And the story become one of how Youtube videos can go viral and change everything for a band. It became one of how women in rock music are becoming more and more respected. It became one of number one hits, fan communities, and inspiration. And now the story is “What the fuck happened?”

See, when we think of bands, we also don’t like to think of them splitting up. We don’t like to think that these friends who used to keep the neighbors up until all hours of the night could reach a point where working together is torture. We don’t like to think about how if a band is like a marriage, how half of all marriages end in divorce.

But that’s what happened this week when Sick Puppies announced that lead singer Shimon Moore was no longer with the band.

For me, as a fan and as a writer, I find myself wondering what happened. Of course I want to know. I want to know why choices were made and why things couldn’t be worked out, but I find myself wondering these things as a writer. Because, as any writer will tell you, the truth is always found in the spaces between the words.

Why did public statements use words like “time apart” or “instead”? Why were announcements made the way they were? Why did some people become active on the fan boards out of nowhere? And those will be questions that at some point, a smart reporter will ask. I’d hope.

But more than those questions, it’s the story that calls to me. Sick Puppies, a group known as much for songs like You’re Going Down and War as they are for entreating challenges to the world in softer tunes like Maybe and Run, I wonder where the story will emerge.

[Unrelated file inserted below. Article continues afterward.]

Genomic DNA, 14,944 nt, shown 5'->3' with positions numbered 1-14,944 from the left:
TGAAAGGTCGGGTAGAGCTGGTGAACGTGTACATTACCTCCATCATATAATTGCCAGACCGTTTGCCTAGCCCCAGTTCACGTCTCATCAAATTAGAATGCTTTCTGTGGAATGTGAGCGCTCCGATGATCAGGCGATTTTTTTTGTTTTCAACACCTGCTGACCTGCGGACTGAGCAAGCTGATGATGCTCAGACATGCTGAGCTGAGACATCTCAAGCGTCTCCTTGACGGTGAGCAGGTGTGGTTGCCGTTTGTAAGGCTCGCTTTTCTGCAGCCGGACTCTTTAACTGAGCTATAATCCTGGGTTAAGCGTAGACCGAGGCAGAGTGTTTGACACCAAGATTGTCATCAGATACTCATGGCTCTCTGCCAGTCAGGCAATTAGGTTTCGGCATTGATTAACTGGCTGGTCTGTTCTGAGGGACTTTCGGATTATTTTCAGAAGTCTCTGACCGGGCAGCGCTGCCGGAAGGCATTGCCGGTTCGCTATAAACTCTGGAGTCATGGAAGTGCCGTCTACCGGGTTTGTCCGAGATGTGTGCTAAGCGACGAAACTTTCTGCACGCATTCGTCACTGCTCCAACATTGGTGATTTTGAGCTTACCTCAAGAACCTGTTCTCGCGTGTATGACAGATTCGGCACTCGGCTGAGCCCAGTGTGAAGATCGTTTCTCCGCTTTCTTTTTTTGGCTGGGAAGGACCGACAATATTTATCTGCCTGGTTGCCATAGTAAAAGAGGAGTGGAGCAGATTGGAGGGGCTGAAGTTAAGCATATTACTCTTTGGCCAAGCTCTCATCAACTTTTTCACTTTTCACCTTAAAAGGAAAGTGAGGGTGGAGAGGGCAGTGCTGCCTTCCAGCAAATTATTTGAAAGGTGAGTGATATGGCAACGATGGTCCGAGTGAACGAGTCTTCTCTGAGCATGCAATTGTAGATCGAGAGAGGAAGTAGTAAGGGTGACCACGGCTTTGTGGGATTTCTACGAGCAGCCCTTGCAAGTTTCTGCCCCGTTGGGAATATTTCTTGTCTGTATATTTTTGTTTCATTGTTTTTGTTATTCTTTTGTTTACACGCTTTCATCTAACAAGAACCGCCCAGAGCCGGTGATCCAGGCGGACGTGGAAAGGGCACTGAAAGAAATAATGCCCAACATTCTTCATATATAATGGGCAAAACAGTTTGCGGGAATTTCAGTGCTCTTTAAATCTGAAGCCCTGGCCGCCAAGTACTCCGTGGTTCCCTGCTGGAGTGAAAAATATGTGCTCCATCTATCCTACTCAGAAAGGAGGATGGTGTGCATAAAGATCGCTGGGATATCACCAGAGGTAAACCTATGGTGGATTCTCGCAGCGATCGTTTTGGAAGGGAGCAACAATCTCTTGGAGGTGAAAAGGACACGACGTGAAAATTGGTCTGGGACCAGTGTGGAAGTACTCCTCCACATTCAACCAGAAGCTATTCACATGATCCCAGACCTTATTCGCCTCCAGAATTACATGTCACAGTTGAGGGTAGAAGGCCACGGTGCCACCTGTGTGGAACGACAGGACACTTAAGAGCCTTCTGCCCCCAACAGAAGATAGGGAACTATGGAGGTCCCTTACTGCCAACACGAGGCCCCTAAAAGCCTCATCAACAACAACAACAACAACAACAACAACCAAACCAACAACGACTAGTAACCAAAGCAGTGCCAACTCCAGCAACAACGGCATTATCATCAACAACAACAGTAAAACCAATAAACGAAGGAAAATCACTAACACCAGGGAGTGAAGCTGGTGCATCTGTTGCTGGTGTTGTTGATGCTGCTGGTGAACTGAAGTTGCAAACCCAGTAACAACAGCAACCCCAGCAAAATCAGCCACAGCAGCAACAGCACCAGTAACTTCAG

As a music fan, I hope it won’t be through social media snipping. The trio has been reasonably professional throughout the split, but it’s clear there are deep seeded hurts that are starting to bubble to the surface (as now-former lead singer Shimon Moore’s facebook post about the situation made clear.) There’s a part of me that hopes it even won’t be through any blogging sites or interviews (although I’m always available to give them). But, instead through the songs that are inspired by the next chapter of this band.

Because when we think of bands, we have to think of their stories and what the music is telling us. Rock is a culture of blood, sweat, and tears. And even bands at the top of the charts, the ones who so often feel like they are cranking out the same riffs and the same lyrics over and over again, even they have their own messy story to tell. They’ve sat in rooms and pondered the end of the very life that feeds them. They’ve walked away from love, from stability. All to get on a bus and go from town to town.

Over the next few months, fans are going to start to be able to say the signs were there. And they were. See, that’s the thing with music: it’s part of the soul and our souls direct us. Or, if you prefer, that instinct tells us something is up. Because in the end, it won’t just be the story they write that stays with us. It’ll be the story that Emma tells on stage with her bass every night and the tales that Mark bangs out on his drums and the webs that are spun in whatever new project Shim finds himself doing.

Speaking as a fan: I hope it’s a good one because sometimes, new blood keeps a band alive but sometimes, the story just has to end.